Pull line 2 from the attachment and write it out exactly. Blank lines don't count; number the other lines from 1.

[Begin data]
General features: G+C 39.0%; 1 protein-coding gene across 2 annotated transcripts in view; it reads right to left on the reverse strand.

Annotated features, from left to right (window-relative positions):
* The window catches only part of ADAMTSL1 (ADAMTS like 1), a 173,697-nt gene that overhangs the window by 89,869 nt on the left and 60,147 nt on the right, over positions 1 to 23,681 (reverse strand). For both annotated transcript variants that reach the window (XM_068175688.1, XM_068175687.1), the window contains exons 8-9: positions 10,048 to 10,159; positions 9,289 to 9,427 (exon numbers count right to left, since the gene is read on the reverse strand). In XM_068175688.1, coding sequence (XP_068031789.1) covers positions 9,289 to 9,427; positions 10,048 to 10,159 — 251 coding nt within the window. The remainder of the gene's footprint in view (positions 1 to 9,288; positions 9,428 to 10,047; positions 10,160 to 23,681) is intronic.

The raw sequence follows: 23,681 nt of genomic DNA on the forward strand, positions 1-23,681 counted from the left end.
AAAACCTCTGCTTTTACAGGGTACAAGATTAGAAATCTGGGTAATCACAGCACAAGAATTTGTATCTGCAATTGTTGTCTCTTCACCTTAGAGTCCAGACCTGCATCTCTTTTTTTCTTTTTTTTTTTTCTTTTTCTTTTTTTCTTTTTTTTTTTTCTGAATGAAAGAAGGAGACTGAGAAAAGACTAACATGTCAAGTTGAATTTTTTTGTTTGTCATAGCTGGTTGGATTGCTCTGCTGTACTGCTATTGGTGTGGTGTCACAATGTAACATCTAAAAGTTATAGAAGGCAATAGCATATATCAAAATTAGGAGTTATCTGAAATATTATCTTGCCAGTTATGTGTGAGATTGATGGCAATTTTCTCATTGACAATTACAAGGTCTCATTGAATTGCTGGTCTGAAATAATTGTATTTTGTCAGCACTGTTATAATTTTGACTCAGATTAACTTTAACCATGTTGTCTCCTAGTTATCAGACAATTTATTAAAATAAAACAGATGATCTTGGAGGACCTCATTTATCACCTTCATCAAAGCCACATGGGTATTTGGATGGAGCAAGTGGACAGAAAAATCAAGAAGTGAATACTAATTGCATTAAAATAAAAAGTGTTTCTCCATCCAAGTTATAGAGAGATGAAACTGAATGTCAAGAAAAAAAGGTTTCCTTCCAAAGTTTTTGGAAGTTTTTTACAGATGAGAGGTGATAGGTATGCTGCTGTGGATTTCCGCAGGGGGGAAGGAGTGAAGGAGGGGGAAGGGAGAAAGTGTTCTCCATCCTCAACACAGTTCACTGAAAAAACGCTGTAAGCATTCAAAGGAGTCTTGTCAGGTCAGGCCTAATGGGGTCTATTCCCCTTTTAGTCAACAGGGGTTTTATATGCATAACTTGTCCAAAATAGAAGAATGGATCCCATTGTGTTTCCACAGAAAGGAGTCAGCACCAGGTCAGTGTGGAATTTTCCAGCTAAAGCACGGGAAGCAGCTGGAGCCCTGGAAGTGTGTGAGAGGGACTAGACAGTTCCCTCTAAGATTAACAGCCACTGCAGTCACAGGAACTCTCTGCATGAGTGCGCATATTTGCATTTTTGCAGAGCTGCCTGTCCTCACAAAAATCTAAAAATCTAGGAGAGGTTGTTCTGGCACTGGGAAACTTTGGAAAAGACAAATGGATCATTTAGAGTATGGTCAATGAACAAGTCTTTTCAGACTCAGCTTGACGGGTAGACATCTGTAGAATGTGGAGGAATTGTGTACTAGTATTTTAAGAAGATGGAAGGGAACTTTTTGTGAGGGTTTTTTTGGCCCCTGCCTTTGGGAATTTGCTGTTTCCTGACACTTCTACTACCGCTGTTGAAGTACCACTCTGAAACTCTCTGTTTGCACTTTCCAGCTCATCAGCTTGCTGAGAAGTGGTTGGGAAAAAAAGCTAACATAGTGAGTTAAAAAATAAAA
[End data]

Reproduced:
Annotated features, from left to right (window-relative positions):